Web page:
You Dirty Rat

Directed by Dario Argento

Starring Asia Argento, Julian Sands, Andrea Di Stefano

Released November 20th, 1998

Rated R

Gérard Brach wrote many fine screenplays in his career, but this adaptation of Gaston Leroux’s seminal The Phantom of the Opera is not one of them. Co-written by the film’s director, giallo legend Dario Argento, this version of the oft-told tale is a strange mess. 

The opening scene is promising, as we see an abandoned baby floating in a basket down a river through a cave who is rescued by rats. Argento’s visual flair is on full display, and one must imagine he was influenced by the origin of The Penguin in Tim Burton’s Batman Returns. As the titular Phantom, Julian Sands isn’t sporting any kind of mask, but he does have a cape Batman would kill for. This Phantom isn’t disfigured, which leads one to ask why he’s spent his life hiding out in these caves living with his rat family. He’s got a bed, he’s got an organ, he’s got a rowboat. I guess he never wanted to join the rat race. 

By 1877, an opera house has been built above the Phantom’s cavernous abode in Paris, and he makes enough appearances in the shadows over time that the staff begin to whisper about a phantom. A reporter is investigating strange occurrences taking place at the opera, though we never get any payoff from that angle of the story. One guy who works at the opera tells his girlfriend that there must be a treasure that the Phantom is guarding down there in the catacombs and convinces her to help him steal it. The Phantom, looking like a derelict Lucious Malfoy, uses all his rat family have taught him to fend off these intruders, scratching and tearing and biting them until blood fills the screen.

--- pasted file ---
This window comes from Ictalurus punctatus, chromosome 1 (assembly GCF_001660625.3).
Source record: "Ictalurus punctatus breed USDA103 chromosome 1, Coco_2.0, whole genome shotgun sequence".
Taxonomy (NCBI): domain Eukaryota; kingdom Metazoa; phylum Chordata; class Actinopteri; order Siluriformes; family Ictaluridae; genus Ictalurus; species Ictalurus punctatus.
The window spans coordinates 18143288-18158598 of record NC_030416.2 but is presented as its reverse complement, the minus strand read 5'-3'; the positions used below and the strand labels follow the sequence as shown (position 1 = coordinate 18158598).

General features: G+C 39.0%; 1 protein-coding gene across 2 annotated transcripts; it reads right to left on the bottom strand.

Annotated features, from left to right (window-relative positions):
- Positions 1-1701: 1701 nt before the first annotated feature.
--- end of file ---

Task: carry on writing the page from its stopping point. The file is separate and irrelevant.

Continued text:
The opera house has employed a ratcatcher (István Bubik) who creates a crazy vehicle that zooms through caves slicing and sucking up rats. And he cuts off and saves all the tails of the rats he kills! This guy is a good example of the saying “If you love your job, you’ll never work a day in your life.” Of course, this makes him an enemy of the Phantom, who self-identifies as a rat. The Phantom is also a great lover of opera. He’s awfully well spoken and cultured for a man raised by rodents. Maybe all rats love opera. I don’t know. The Phantom wants the lead in the next opera to go to Christine (Asia Argento) instead of Carlotta (Nadia Rinaldi) and threatens the opera with violence if this doesn’t happen. It doesn’t happen, and he makes good on his threat. 

Despite Argento’s many stylistic flourishes, the film is a drab affair with precious little suspense. The pacing is sluggish, devoid of tension or frights. Ennio Morricone’s gorgeous score is the highlight of this weaker effort from the horror legend. Asia Argento is beautiful and has decent acting chops, but isn’t convincing as an opera singer. Julian Sands brings intensity with his steely gaze, but his Phantom would have been greatly improved had he worn some sort of rat mask. 

The Kino Lorber Blu-ray allows for English or Italian audio tracks, and the fantastic transfer makes the fake red blood really pop. The audio commentary from film historians Troy Howarth and Nathaniel Thompson is too forgiving of the film, but I recommend watching the interviews with director Dario Argento and producer Giuseppe Colombo. Colombo’s is a fascinating interview, as he details his rocky working relationship with Argento, how he wanted Anthony Hopkins for the Phantom and Julie Delpy for Christine, and how Julian Sands, who refused to wear a mask as the Phantom, used yoga to get over his phobia of rats. Argento’s interview is not as insightful, though he does note that he offered to use a body double for Christina’s nude scenes, but his daughter Asia, after crying, performed them.